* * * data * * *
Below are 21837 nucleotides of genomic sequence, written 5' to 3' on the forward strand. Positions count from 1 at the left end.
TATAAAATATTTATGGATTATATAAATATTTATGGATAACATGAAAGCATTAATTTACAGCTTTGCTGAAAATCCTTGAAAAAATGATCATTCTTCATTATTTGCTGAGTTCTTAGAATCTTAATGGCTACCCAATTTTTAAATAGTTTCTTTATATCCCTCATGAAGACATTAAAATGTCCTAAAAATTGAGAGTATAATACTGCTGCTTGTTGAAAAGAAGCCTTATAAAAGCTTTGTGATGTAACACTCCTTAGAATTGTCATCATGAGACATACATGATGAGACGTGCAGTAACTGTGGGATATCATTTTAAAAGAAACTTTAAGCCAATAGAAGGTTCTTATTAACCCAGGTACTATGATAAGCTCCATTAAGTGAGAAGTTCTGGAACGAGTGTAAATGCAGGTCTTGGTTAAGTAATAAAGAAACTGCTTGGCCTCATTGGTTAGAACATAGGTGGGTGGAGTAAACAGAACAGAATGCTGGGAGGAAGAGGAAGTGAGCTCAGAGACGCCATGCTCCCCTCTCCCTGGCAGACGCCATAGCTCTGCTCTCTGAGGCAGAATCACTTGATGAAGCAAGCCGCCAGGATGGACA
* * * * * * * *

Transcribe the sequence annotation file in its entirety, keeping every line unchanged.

Below are 21837 nucleotides of genomic sequence, written 5' to 3' on the forward strand. Positions count from 1 at the left end.
TATAAAATATTTATGGATTATATAAATATTTATGGATAACATGAAAGCATTAATTTACAGCTTTGCTGAAAATCCTTGAAAAAATGATCATTCTTCATTATTTGCTGAGTTCTTAGAATCTTAATGGCTACCCAATTTTTAAATAGTTTCTTTATATCCCTCATGAAGACATTAAAATGTCCTAAAAATTGAGAGTATAATACTGCTGCTTGTTGAAAAGAAGCCTTATAAAAGCTTTGTGATGTAACACTCCTTAGAATTGTCATCATGAGACATACATGATGAGACGTGCAGTAACTGTGGGATATCATTTTAAAAGAAACTTTAAGCCAATAGAAGGTTCTTATTAACCCAGGTACTATGATAAGCTCCATTAAGTGAGAAGTTCTGGAACGAGTGTAAATGCAGGTCTTGGTTAAGTAATAAAGAAACTGCTTGGCCTCATTGGTTAGAACATAGGTGGGTGGAGTAAACAGAACAGAATGCTGGGAGGAAGAGGAAGTGAGCTCAGAGACGCCATGCTCCCCTCTCCCTGGCAGACGCCATAGCTCTGCTCTCTGAGGCAGAATCACTTGATGAAGCAAGCCGCCAGGATGGACA